Note: The Media Advisory “The Moderators’ Agendas” is at http://www.fair.org/index.php?page=4644
The September 11, 2012, attack on a U.S. diplomatic outpost in Benghazi, Libya, that killed four Americans, including Ambassador Christopher Stevens, became a contentious issue in the October 16 presidential debate (FAIR Blog, 10/17/12). The discussion didn’t do much to illuminate U.S. foreign policy, but it exposed the essential uselessness in what corporate media offer as political “factchecking.”
In the debate, Romney made an issue of how Obama initially referred to the attack:
The president just said something, which is that on the day after the attack he went into the Rose Garden and said that this was an act of terror…. I want to make sure we get that for the record, because it took the president 14 days before he called the attack in Benghazi an act of terror.
Moderator Candy Crowley of CNN, in a rare real-time correction, pointed out that Obama had indeed used that phrase in his statement the day after it occurred. In a Rose Garden press conference about the attacks (9/12/12), Obama had said: “No acts of terror will ever shake the resolve of this great nation, alter that character, or eclipse the light of the values that we stand for.”
Seems pretty straightforward: Romney had criticized Obama for not using specific language, and it turned out that Obama in fact had used those exact words.
If you think that corporate media factcheckers would leave it at that, however, you don’t understand the main imperative of the factchecking business, which is to maintain an appearance of impartiality by making it seem like both sides are about equally dishonest. As Factcheck.org‘s Brooks Jackson (FAIR Blog, 10/9/12) said in regard to whether factcheckers could distinguish between more and less honest candidates:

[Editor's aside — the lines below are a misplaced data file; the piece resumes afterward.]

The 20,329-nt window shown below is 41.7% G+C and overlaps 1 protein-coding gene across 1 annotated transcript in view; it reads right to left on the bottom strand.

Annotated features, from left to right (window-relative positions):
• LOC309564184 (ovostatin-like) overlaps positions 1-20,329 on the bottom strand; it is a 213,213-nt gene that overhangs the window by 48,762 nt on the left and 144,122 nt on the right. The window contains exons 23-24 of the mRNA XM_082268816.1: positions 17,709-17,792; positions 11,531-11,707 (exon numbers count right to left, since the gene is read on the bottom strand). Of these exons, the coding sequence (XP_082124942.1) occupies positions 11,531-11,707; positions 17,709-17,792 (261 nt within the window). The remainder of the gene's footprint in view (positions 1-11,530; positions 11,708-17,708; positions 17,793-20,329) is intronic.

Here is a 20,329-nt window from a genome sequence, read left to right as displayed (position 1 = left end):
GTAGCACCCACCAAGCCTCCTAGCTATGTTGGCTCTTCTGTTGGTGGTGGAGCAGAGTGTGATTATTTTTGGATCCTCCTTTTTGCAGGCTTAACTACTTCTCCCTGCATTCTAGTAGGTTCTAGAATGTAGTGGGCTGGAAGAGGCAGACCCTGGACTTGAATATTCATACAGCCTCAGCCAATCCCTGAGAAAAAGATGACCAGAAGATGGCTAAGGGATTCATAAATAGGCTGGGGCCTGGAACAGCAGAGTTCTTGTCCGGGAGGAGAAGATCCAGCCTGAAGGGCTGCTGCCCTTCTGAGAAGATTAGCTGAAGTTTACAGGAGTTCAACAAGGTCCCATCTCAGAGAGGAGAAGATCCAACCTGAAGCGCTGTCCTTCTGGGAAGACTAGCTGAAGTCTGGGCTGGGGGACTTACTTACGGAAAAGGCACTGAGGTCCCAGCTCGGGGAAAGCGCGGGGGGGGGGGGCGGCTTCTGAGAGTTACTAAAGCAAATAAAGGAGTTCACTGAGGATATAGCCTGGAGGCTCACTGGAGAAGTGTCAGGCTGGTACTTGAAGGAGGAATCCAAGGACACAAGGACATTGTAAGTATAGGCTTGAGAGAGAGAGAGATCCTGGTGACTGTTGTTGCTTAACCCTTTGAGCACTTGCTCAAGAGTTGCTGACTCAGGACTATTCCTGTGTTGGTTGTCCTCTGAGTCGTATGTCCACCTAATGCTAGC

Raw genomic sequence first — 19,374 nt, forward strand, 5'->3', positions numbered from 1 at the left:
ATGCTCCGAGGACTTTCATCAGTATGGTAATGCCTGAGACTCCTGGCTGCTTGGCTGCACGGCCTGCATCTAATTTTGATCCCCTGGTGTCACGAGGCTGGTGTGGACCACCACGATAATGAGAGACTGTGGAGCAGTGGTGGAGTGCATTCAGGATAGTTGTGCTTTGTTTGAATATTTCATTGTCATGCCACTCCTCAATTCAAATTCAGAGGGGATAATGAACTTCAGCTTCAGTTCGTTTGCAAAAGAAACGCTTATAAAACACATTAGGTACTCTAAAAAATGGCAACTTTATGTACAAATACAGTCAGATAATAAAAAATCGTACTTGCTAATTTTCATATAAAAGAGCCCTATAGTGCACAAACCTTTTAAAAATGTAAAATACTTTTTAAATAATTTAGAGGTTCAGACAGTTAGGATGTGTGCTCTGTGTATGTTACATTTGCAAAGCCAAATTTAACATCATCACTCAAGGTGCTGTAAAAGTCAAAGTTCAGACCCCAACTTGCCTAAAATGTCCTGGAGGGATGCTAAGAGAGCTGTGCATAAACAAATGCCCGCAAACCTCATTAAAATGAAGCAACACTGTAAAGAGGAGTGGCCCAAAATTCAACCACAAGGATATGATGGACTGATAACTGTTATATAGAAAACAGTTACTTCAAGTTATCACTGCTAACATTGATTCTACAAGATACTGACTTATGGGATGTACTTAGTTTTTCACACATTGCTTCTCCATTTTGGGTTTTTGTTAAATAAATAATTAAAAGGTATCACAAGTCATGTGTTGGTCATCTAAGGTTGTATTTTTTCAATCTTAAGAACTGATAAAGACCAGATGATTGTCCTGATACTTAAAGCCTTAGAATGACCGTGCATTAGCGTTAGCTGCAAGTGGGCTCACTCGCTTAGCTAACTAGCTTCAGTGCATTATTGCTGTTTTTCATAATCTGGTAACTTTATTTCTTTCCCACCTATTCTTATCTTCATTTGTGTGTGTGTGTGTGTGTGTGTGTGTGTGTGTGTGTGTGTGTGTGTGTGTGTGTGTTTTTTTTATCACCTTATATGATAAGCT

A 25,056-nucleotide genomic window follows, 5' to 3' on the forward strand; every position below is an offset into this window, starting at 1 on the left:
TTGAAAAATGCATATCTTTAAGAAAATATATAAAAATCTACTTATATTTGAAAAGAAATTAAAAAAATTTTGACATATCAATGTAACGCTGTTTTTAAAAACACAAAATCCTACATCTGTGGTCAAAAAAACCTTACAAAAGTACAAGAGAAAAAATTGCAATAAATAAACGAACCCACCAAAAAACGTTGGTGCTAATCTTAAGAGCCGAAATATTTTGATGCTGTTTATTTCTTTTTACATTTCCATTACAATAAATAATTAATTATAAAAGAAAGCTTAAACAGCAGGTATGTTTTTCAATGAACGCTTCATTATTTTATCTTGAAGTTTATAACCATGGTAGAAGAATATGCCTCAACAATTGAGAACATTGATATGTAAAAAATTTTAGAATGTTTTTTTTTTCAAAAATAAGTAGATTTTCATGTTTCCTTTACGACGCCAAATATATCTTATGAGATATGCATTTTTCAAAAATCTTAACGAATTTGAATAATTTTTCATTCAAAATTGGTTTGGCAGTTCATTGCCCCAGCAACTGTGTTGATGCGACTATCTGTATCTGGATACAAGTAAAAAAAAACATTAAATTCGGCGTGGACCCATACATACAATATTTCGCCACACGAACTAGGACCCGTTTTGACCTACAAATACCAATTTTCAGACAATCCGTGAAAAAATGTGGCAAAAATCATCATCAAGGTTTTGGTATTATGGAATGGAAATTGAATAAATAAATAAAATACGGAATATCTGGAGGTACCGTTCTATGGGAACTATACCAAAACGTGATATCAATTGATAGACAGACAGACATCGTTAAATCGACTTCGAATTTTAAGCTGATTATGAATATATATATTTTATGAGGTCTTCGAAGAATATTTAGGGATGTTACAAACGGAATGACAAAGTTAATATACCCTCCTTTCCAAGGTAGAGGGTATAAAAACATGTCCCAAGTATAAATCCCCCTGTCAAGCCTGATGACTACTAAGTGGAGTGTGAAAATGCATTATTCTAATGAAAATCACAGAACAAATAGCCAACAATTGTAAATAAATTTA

Even if we could come up with a scholarly and factual way to say that one candidate is being more deceptive than another, I think we probably wouldn’t, just because it would look like we were endorsing the other candidate.
Accordingly, post-debate factchecks tended to find some way to give Romney at least partial credit for his plainly inaccurate statement. Here’s the Washington Post‘s resident factchecker Glenn Kessler (10/17/12):
Romney’s broader point is accurate–that it took the administration days to concede that the assault on the U.S. mission in Benghazi was an “act of terrorism” that appears unrelated to initial reports of anger at a video that defamed the prophet Muhammad.
This “fact,” that the attack on the consulate was unrelated to the video insult to Muhammad, was widely accepted by corporate media despite being contradicted by on-the-ground reporting by the New York Times. The Times report from the scene of the attack (9/13/12) stressed that the attackers themselves stated they were retaliating for the anti-Muslim video:
Fighters involved in the assault, which was spearheaded by a Islamist brigade formed during last year’s uprising against Col. Moammar Gadhafi, said in interviews during the battle that they were moved to attack the mission by anger over a 14-minute, American-made video that depicted the Prophet Muhammad, Islam’s founder, as a villainous, homosexual and child-molesting buffoon…. Interviewed at the scene on Tuesday night, many attackers and those who backed them said they were determined to defend their faith from the video’s insults.
Over a month later (10/16/12), the Times was reiterating what its reporting had revealed at the time: